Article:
Nonetheless while trawling the internet, I came across a photo of two docked CB90s that I believe is in Sabah with their weapon system covered up. This piqued my interest and after further research, I found that the weapon system is the Bofors/BAE System Lemur remote controlled machine gun. This system actually debuted in LIMA 2005 and was demonstrated to the public, but I guess nobody picked up that the RMN had actually bought a few systems for their CB90s, possibly because these were based in Sabah waters as none of the CB90s based in the peninsular has been shown with the system installed. Personally I think that it was a good move by the RMN to installed such remote controlled system for the combat boats instead of manual guns since the boats can move at very high speed and I cannot imagine how someone can manually man a gun with all the pitching and yawing. Now if somebody can just tell me what calibre machine gun is used with the Lemur mount as it can be installed with a 7.65mm or 12.7mm machine gun or even an automated grenade launcher. Either way the combat boats are now better armed for their operations, so let's hope all of them will be similarly armed finally.

Tuesday, July 14, 2009

Ouessant To Be A Museum In Malaysia?

Surfing the net to get further news on SSK Ouessant's fate, I am a little bit surprised to read a more recent French article as below that after translation seems to indicate that the SSK Ouessant is being prepared to be transported back to Malaysia to be displayed as a Museum ship and not retired as previously thought. Whether this is something that 'is lost in translation' or otherwise, let us wait if there will be any official announcement from the local authorities, probably during the welcoming ceremony of the KD Tunku Abdul Rahman in September.

The submarine Ouessant has fulfilled its mission - Brest

Saturday 11 July 2009
The last mission of the submarine Ouessant, and the departure of the first Malaysian Scorpene mark the end of the project "Ouessant Malaysia.

An end ... and a beginning

While a beautiful ceremony Thursday marked the return to the naval base in the last mission of the submarine Ouessant, the Tunku Abdul Rahman first submarine Scorpene type built by DCNS Cherbourg, Toulon left for Malaysia. The event marks six years of a human and technological rich and exciting for DCNS and Navfco. The project includes construction of two Scorpene submarines and maintenance of submarine Ouessant, the training of Malaysian crews.

Navfco owner of Ouessant

The training of Malaysian submariners is provided by the private company Navfco with staff seconded from the Navy. The Navfco has filed two crew submarine Scorpene, reserve personnel, instructors, staff of Staff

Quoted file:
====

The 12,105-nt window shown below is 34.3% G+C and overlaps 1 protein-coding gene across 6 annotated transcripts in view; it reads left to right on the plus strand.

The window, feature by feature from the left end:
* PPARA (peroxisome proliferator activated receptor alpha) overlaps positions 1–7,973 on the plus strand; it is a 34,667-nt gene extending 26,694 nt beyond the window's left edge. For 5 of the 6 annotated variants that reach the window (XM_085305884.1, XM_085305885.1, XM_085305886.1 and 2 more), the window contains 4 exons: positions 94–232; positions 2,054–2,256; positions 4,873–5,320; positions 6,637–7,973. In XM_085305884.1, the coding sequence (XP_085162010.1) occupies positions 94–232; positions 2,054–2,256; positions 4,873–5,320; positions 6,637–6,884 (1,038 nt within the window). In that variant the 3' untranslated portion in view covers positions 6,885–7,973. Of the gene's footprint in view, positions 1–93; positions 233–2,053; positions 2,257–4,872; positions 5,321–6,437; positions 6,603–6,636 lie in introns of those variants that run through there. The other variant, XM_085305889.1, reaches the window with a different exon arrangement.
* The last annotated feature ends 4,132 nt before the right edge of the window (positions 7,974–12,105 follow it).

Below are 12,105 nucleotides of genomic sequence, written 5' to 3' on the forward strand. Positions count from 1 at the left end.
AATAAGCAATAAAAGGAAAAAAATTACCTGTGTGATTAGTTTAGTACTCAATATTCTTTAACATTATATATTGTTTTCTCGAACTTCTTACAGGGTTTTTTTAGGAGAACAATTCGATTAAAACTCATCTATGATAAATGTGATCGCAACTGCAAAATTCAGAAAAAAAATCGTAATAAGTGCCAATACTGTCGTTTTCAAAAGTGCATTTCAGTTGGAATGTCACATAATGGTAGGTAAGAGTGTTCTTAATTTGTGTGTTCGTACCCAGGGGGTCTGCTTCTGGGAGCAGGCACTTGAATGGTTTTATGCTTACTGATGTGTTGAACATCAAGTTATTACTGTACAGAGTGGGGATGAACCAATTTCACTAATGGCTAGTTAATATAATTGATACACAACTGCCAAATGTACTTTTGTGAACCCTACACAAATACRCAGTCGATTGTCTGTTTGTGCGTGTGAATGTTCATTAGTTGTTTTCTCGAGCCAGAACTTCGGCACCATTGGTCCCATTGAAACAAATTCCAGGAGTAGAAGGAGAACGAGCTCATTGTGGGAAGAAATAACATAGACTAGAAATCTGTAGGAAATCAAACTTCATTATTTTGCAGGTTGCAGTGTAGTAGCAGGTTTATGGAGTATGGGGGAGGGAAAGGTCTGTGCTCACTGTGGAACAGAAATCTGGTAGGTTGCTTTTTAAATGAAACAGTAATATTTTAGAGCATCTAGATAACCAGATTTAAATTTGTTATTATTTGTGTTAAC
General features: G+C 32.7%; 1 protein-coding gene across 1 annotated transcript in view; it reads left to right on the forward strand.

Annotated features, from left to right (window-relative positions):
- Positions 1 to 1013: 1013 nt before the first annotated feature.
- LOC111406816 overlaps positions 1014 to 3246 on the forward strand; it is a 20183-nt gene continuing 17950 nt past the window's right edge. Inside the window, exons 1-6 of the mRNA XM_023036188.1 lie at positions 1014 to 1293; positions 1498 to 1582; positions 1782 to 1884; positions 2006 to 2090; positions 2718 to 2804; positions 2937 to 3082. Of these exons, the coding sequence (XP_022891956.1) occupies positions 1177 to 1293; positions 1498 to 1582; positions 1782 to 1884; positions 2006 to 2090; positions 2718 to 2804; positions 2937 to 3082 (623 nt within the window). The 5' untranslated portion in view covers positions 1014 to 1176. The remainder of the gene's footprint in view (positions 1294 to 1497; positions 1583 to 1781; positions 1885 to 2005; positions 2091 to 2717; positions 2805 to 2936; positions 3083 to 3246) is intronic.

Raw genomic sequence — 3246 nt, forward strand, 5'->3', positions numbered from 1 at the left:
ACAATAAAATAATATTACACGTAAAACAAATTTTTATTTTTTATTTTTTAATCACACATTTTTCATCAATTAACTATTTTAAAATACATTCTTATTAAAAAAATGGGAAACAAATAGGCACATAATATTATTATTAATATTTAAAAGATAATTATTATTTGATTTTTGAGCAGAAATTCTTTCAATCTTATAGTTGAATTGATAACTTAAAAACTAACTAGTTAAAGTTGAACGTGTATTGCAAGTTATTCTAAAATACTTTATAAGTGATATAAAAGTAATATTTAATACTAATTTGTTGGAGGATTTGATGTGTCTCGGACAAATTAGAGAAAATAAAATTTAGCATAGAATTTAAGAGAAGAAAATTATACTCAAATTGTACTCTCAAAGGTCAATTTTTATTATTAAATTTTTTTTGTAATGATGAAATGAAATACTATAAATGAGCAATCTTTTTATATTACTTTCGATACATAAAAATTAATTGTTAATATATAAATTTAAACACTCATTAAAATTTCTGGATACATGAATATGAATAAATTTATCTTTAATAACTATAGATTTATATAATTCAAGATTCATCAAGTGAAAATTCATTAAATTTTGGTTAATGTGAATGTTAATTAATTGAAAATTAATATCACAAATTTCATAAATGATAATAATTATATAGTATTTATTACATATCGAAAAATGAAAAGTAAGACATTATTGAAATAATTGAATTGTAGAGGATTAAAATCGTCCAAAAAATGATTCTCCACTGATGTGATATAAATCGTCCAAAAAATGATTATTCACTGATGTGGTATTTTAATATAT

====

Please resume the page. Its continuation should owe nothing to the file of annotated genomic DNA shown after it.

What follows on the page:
9 000 hours of diving

"More than 9 000 dive hours were devoted to training. We welcomed 170 students who have each made an average of 1 300 hours of diving. This happened in 3 phases: classroom training, simulator and the sea, "says Admiral against Christian Le Roux. "This 42 th release went very well, after four years, we are really in a school, it happens later between fellow submariners," said Captain Commander Benoit Lemire, commander of Ouessant.

A museum

In the coming days, we will proceed with the disarmament and ensure the safe Ouessant. However, its future seems sealed, an arrangement is underway between the two countries. Loaded on a ship dedicated the Ouessant join Malaysia to become a museum.

Six years and some key dates

30 October 2003: entry into force. 20 October 2005: the debut of Ouessant. 21 November 2005: start of training for Wednesday 9 July: End of the period of training at sea

Some figures

Major refit: 200 people, 400 0000 hours, 20 000 material visits, 150 000 hours of maintenance in post-major refit.

"This contract is a fundamental DCNS and its partners. This is the first time we offer a wide globalization of supply, "says Gérard Solve director DCNS Brest.
Below you can find the original article in French.
Le sous-marin Ouessant a bien rempli sa mission - Brest

samedi 11 juillet 2009

La dernière mission du sous-marin Ouessant, et le départ du premier Scorpène malaisien marquent la fin du projet « Ouessant Malaisie ».

Une fin... et un début

Alors qu'une belle cérémonie marquait jeudi le retour à la base navale de la dernière mission du sous-marin Ouessant, le Tunku Abdul Rahman premier sous-marin de type Scorpène construit par DCNS Cherbourg, quittait Toulon pour la Malaisie. L'événement marque six années d'une aventure humaine et technologique riche et passionnante pour DCNS et la Navfco. Le projet comprend la construction de deux sous-marins Scorpène, la maintenance du sous-marin Ouessant, la formation des équipages malaisiens.

Navfco armateur du Ouessant

La formation des sous-mariniers malaisiens est assurée par la société de droit privé Navfco avec du personnel détaché de la Marine nationale. La Navfco a ainsi formé deux équipages de sous-marin Scorpène, du personnel de réserve, des instructeurs, du personnel d'état-major.